For Securities Professionals
- The Secretary of State does not require applicants for registration to submit to a criminal background check as part of the registration process. However, an applicant may have to submit to a fingerprint-based criminal background check by FINRA depending on the application. The Secretary of State does, in certain cases, run reports on applicants that disclose criminal convictions. The application forms used in the financial industry require that an applicant disclose any felony convictions/guilty pleas, and convictions/guilty pleas regarding certain misdemeanors.
- The Secretary of State considers criminal convictions. Before the Secretary of State denies an applicant a registration due to a criminal conviction, it will consider the factors listed in N.C.G.S. § 93B-8.1(b1).
- If the Secretary of State denies an applicant a registration, in whole or in part because of a criminal conviction, the applicant may appeal pursuant to Chapter 150B of the North Carolina General Statutes. See also Chapter 78A and Chapter 78C of the North Carolina General Statutes.
Securities dealers and salesmen conducting business in North Carolina are subject to the North Carolina Securities Act. Additional rules regarding the administration and enforcement of the Act are set forth in the North Carolina Administrative Code.
Investment advisers and investment adviser representatives conducting business in North Carolina are subject to the North Carolina Investment Advisers Act.
Additional rules regarding the administration and enforcement of the Act are set forth in the North Carolina Administrative Code.
The Securities Division has seen an increase in investment advisers subject to state registration relocating to North Carolina and conducting business before registering with the State of North Carolina. An investment adviser that is physically located in North Carolina and that is not registered with the U.S. Securities and Exchange Commission cannot transact business as an investment adviser unless it is registered or exempt from registration pursuant to N.C. Gen. Stat. §78C-16. Even if the firm does not have clients in North Carolina, if it has any clients and it is holding itself out as an investment adviser (e.g. it has a website), it is engaged in investment adviser activity subject to registration.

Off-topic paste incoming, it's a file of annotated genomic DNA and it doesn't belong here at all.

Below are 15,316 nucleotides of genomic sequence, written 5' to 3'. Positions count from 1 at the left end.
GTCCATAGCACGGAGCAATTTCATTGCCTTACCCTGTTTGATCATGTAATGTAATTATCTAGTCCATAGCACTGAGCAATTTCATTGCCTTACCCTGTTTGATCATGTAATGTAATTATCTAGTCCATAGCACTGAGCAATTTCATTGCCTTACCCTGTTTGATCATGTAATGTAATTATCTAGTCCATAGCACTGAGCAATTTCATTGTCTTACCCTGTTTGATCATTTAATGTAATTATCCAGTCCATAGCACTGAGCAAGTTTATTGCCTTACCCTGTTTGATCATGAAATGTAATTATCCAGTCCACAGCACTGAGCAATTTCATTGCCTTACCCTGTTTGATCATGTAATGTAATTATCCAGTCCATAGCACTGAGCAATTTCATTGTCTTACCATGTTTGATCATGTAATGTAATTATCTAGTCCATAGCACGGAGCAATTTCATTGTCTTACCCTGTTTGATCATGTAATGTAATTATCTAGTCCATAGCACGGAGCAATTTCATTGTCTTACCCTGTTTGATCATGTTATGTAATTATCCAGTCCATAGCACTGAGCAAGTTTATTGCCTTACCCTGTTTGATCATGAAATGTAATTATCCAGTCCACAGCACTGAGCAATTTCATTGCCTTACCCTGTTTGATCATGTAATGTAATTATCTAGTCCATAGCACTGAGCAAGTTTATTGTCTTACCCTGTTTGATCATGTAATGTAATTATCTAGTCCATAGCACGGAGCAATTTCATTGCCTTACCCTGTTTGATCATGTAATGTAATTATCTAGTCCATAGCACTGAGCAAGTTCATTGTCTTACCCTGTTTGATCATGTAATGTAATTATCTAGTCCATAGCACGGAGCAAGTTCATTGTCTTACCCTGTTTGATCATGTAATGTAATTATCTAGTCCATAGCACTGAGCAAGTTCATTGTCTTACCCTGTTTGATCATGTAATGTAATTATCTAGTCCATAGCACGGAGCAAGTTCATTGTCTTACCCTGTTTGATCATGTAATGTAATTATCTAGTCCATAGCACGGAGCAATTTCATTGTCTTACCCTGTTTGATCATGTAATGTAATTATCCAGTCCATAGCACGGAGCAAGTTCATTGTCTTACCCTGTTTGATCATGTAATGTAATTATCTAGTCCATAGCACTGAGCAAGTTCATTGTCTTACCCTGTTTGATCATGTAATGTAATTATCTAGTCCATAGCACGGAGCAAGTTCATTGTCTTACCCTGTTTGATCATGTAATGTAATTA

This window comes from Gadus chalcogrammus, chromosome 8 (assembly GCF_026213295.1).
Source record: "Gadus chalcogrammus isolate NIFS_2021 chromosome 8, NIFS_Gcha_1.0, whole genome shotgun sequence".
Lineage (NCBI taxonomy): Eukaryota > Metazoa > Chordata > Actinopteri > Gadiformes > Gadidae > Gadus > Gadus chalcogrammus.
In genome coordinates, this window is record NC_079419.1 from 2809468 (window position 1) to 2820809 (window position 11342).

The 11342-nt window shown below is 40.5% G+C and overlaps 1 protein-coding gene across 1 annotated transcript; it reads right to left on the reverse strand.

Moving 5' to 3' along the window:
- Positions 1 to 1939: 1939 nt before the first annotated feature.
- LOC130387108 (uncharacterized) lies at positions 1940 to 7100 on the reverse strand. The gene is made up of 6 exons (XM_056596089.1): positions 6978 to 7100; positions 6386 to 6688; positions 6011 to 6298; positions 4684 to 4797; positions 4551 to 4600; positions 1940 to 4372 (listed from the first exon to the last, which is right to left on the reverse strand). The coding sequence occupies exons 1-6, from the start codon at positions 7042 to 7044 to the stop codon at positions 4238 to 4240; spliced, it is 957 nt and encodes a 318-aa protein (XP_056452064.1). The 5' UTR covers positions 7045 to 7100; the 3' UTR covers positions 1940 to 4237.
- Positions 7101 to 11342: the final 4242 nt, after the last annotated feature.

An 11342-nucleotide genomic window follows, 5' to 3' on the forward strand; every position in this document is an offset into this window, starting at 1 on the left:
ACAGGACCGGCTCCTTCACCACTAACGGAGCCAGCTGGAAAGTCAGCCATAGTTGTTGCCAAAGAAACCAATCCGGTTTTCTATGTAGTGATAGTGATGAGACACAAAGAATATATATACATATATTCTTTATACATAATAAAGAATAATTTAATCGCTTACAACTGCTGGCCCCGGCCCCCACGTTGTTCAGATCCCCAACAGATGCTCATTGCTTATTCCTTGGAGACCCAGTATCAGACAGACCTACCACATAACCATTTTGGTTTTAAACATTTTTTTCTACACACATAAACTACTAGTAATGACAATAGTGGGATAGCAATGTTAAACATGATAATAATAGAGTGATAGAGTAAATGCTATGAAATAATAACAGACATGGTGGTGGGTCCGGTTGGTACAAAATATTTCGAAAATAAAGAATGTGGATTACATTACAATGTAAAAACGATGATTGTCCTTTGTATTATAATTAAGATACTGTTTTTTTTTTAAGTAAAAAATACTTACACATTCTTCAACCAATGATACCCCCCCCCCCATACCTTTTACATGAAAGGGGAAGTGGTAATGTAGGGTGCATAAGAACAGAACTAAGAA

There is not a “grace period” during the pendency of the registration process. Engaging in investment advisory activity after the firm has relocated to North Carolina but before its NC registration has been approved is a violation of the Investment Advisers Act, and constitutes grounds for an enforcement action that may include significant penalties. If you are moving to North Carolina, the Securities Division recommends registering with the State of North Carolina before moving here.
For insurance agents wishing to sell variable annuities, please ask the compliance officer of the broker-dealer firm with which you are employed to file a Form U-4 on your behalf. Once your securities registration has been approved, contact the NC Department of Insurance at (855) 408-1212 and give them your CRD number and the effective date of your North Carolina securities registration. You must successfully pass the Series 63 exam to be a securities salesman.
The NC Securities Act requires that any securities offering made in North Carolina be registered with the NC Securities Division. If an offering falls under an exemption to registration, a notice filing is generally required in order to advise the Securities Division of the exemption. It is the responsibility of the issuer to prove entitlement to any claimed exemption. Click the header above for more information.
- Registration by coordination (See N.C.G.S. § 78A-26 and 18 NCAC 06A .1302)
- Registration by qualification (See N.C.G.S. § 78A-27 and 18 NCAC 06A .1303)
- Notice Filing for investment securities company (See N.C.G.S. § 78A-31(a) and 18 NCAC 06A .1212)
- Notice Filing for Rule 506 transaction (See N.C.G.S. § 78A-31(b) and 18 NCAC 06A .1211)
- Exemption notice for .1205(b) offering (See N.C.G.S. § 78A-17(9) and 18 NCAC 06A .1205(b))
- Exemption notice for not-for-profit issuer (See N.C.G.S. § 78A-16(9) and 18 NCAC 06A .1209)
- Securities FAQ
North Carolina has enacted its own intrastate crowdfunding law, the NC PACES Act. This new crowdfunding law offers an exemption if the offer or sale is conducted in accordance with specific guidelines.